Friday, December 13, 2013

On budget deal, conservatives should take a lesson from Sam Houston

File:General Sam Houston, the hero of San Jacinto.jpgYesterday’s vote on a budget framework—which passed with broad bipartisan support—did not a produce a very good deal at all if your blood runs Crimson Red. It trades spending today for “cuts” tomorrow, a shenanigan that Congress routinely employs in order to say that they’re reducing the deficit when they actually aren’t.

About ten weeks ago, bona fide conservatives in Congress outmaneuvered the establishment leadership and pushed a government shutdown over a legitimate, sensible and prescient effort to defund Obamacare.

That proved to be a political and tactical mistake, even though it was based on sound policy.

At the same time, the rocket exploded on the launchpad, and conservatives were handed a rallying point that will resonate (almost) as musically as “REMEMBER THE ALAMO!” And that’s probably going to be true through the 2014 November midterm elections.

I agree with Heritage, FreedomWorks, Sean Hannity, Erick Erickson and the horde of bona fide conservative pundits who decried the budget deal hacked out by bona fide conservative Paul Ryan and not-quite-as-liberal as we thought Patty Murray. Good deal? Hell no. The best we can get on this battlefield? Probably so.

If you know me well, you know that I am a staunch, dyed-in-the-wool conservative. I named this website “I Bleed Crimson Red” for a reason. But I am also a realist, and I know when to fight and when to withdraw.

As a student of History, this is where I believe the lesson so aptly taught by Sam Houston comes in. In 1836, Houston, with a poorly trained, poorly equipped and vastly outnumbered force of volunteers, repeatedly retreated rather than fight the Mexican Army in the struggle to liberate Texas. His apparent refusal to take a stand and fight the demonstrably brutal General Antonio López de Santa Anna dismayed his officers and political supporters, but it was an effort to buy time and avoid a crushing defeat. Santa Anna had already overrun and massacred the defenders at the Alamo near San Antonio, and had ordered the mass execution of approximately 300 to 400 members of the Texas Militia at Goliad.

Houston wanted to fight on his terms, not Santa Anna’s, so he waited until Santa Anna made a mistake. Santa Anna did just that—dividing his forces in an attempt to surround Houston’s growing force of Militia and well trained regulars.

At the battle of San Jacinto, Houston made his move. In about 20 minutes’ time, Houston’s forces surprised and overwhelmed Santa Anna’s, ending the struggle and forcing Santa Anna into signing the treaty of Velasco, ending Mexican rule of Texas and paving the way for Texas to join the United States of America.

What can be learned from this, in the context of the current political struggle to wrest control of this great country from the grip of the brutally oppressive leftists?

In warfare and politics, it’s important to choose your battles wisely. Don’t strike when your enemy is strong and you are not. This is a divided government, but conservatives have control of only one house of Congress. No stand taken on principle has a prayer in hell of getting adopted and made the law of the land.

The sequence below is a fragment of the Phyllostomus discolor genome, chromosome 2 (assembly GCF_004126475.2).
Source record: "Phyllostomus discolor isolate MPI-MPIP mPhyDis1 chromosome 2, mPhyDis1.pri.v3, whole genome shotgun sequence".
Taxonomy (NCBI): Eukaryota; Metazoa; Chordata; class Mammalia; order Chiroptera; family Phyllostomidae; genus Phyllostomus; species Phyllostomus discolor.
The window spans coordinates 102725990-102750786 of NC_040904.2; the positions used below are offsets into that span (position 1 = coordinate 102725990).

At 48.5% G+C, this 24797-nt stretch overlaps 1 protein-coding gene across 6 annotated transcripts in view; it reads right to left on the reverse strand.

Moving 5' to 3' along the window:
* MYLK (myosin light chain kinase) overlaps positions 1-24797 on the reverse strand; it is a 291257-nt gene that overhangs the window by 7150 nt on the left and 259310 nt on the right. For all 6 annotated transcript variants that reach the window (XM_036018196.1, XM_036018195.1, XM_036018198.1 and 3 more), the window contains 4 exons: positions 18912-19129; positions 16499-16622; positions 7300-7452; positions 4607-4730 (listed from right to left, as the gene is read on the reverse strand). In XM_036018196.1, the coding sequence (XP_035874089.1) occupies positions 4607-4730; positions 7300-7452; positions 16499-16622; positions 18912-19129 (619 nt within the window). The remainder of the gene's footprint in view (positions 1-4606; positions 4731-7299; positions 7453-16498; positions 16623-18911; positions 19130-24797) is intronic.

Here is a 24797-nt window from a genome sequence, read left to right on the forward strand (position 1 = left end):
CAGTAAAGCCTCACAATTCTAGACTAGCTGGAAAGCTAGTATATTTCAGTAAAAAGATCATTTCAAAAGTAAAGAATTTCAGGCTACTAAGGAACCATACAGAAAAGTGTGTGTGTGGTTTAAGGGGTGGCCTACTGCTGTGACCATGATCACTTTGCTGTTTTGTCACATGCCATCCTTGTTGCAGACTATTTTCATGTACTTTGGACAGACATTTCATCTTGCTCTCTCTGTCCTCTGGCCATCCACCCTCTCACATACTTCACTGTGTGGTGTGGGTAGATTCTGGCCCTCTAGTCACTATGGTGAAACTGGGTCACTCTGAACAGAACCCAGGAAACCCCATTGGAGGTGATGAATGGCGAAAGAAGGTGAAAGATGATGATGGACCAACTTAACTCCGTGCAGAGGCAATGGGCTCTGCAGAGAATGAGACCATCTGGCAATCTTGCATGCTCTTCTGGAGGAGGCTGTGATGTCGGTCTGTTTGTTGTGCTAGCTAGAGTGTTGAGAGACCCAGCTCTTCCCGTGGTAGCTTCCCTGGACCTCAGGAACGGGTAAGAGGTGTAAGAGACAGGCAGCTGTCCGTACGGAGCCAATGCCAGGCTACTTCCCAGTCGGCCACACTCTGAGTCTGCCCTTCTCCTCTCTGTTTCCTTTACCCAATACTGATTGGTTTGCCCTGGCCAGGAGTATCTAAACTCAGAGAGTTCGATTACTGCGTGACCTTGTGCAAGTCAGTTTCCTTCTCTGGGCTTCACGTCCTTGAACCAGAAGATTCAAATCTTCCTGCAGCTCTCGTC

Bide your time. Consolidate your forces. Let your opponent make a mistake. The more arrogant and self-confident your opponent—as both General Santa Anna and Democrats (along with a sycophantic media) are—the more likely it is that your opponent will make a mistake that neither he nor his allies saw coming.

That mistake is the three-and-a-half-year-old, completely botched and utterly disastrous Patient Protection and Affordable Care Act, otherwise known as “ObamaCare.” The rollout of the website was only a hint of the damage that is to come to President Obama and Congressional Democrats. In 2014, it’s going to prove to be as disastrous to their election prospects as Santa Anna’s foolish decision to divide his forces was to his attempt to maintain control of Texas.

The budget deal that passed the House yesterday—and which will almost certainly pass the Senate next week—was bad policy. But it’s good politics to let it pass, and it’s good tactics. A much more lucrative opportunity lies less than one year ahead. Napoleon Bonaparte famously advised that when your enemy is in the process of destroying himself, it is wise not to interfere. Sam Houston understood that message.

Conservatives should, also.

Sunday, December 8, 2013

An Open Letter to Nick Saban

Dear Nick,

You're probably the most important person in the state of Alabama. To some that might seem like a bad thing, a reflection on the over importance of college football in the state of Alabama. For me that's not at all how I view it. Alabama football is a rare positive in an otherwise unremarkable state. Alabama doesn't boast a large population, we're not particularly well off financially. We are generally overlooked, and if not, Alabama is derided as often as anything else. We don't have an NFL, MLB, NBA, or even NHL team. Major accomplishments attributed to the state are almost exclusively tied to Alabama football. They give us something to be proud of, they give us something to smile about. Alabama football is the ambassador for the state of Alabama to the rest of the country.